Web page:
It has taken a while and the big hints have been dropped mercilessly but Audi has finally launched its all-electric SUV into a market that Iain Robertson describes as more than notionally open to conversion, although there is more to it than meets the eye.
Having received the great ‘warding-off’ threats from the far from quiet EV brigade in respect of battery range and its associated recharging anxiety levels, the upwards escalation of the archetypal EV is starting to appear unrelenting. Mind you, without wishing to kickstart another ball-rolling exercise, where my original concerns of less than five years ago (a maximum of 80-miles genuine range) have now reached 120-miles anxiety levels with several leading EVs, there does appear to be a near-300 level for those persons wishing to invest (heavily) in the latest top-end examples. Yet, in truth, I would feel much happier with a 500-miles range and more readily accessible recharging posts. The anxiety is now a less pressing concern.
Of course, some EVs are less expensive than others but, as long as the battery technology remains as costly as it is, entering the EV scene is still a list-price-conscious activity. The Audi e-tron in 55 Quattro form, with 95kWh battery pack, you see here, is priced at £68,020 (after the government grant is subtracted but prior to possible dealer discounts being applied). The larger and more practical, if not quite as high quality, Tesla Model X, which Audi needs to topple from its lofty perch, is £82,350. However, if you are tempted by the Audi, a Launch Edition version of e-tron is available for just £80 less than the Tesla. Coincidence? It may well be.
Make no bones, with the London ULEZ now operational and set to expand by 2021, with many other UK major conurbations following suit and the government pushing the market like fury, the EV sector is fast becoming a hot bed of hyperactivity. Yet, it is an understandably nervous market, which holds no surprises, especially when you are forced to accept that, while Tesla has been developing its recharging infrastructure furiously, Audi’s is virtually zero in the UK and is building glacially in its German domestic market. To be fair, the Ionity system to which Audi adheres has the potential to become much larger, not least because it will accept multiple vehicle choice…but, it is a slow burn and is not available broadly at present. Concern becomes worry.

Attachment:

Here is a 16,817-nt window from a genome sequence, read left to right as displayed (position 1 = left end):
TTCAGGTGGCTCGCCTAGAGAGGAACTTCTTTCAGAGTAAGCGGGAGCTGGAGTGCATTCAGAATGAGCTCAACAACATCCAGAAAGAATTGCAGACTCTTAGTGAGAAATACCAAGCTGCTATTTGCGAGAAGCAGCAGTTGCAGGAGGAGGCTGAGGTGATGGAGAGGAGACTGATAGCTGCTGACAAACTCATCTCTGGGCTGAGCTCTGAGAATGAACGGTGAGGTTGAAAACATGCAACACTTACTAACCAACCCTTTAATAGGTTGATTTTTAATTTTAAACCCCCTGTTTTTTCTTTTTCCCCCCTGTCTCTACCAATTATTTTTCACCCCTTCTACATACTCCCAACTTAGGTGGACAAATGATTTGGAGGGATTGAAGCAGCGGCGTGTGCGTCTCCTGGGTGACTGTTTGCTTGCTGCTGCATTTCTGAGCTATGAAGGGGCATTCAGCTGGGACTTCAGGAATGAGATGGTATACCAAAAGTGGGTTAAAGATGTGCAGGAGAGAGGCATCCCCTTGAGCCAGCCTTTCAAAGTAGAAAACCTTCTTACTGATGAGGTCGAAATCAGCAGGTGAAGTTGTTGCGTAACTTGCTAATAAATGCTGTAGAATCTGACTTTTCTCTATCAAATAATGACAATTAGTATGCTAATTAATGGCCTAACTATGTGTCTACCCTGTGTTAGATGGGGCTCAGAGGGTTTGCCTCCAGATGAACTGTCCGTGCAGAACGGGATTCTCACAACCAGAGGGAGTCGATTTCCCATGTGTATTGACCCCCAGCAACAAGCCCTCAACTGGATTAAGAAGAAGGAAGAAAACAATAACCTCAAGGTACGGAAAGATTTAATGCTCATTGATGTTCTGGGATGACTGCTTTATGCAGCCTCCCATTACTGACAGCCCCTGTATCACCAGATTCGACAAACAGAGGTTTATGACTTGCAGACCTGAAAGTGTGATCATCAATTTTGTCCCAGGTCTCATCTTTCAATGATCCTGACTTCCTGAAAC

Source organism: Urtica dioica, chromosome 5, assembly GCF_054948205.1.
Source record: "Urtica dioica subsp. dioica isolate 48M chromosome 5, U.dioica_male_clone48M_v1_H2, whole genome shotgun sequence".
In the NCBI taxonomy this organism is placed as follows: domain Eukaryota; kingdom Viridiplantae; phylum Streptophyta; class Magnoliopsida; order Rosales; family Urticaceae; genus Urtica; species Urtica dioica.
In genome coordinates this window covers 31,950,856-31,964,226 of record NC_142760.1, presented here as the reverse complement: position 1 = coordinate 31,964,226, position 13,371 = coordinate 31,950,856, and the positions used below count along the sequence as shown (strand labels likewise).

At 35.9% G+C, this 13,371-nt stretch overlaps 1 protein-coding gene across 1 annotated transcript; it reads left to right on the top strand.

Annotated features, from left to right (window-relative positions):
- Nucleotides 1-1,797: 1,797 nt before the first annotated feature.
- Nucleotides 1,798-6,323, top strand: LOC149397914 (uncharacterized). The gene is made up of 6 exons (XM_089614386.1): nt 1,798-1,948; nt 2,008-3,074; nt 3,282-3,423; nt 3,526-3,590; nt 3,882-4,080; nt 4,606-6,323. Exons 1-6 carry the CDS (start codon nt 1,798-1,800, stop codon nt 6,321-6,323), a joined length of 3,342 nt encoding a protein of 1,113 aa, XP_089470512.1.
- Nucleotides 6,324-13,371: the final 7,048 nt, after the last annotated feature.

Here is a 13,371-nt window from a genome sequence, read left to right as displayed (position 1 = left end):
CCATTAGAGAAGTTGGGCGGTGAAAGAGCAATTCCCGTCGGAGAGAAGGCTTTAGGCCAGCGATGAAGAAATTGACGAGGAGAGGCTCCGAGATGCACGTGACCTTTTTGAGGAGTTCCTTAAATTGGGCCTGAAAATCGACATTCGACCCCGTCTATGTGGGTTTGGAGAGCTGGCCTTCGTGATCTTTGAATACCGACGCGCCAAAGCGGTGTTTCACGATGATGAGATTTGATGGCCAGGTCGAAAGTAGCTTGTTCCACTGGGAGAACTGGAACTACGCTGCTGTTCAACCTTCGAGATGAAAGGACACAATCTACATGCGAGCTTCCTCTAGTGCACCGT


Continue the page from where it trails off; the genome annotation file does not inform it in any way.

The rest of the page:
Capable of a posted range of 249 miles, although a truer 200 miles is probably nearer the mark, the 402bhp, 489lbs ft e-tron power unit, which drives all four wheels using dual electric motors, through a single-speed automatic transmission, is capable of despatching the 0-60mph sprint in around 5.4s, before reaching its restricted top speed of 124mph. Intriguingly, almost as if Audi is looking out for our best interests, you can only access its maximum potency for around eight seconds, although 335bhp of it is on-tap for about 60s. Driven at street legal speeds, the Audi tempers a modest 134bhp to your right foot, which does extend its battery life a wee bit.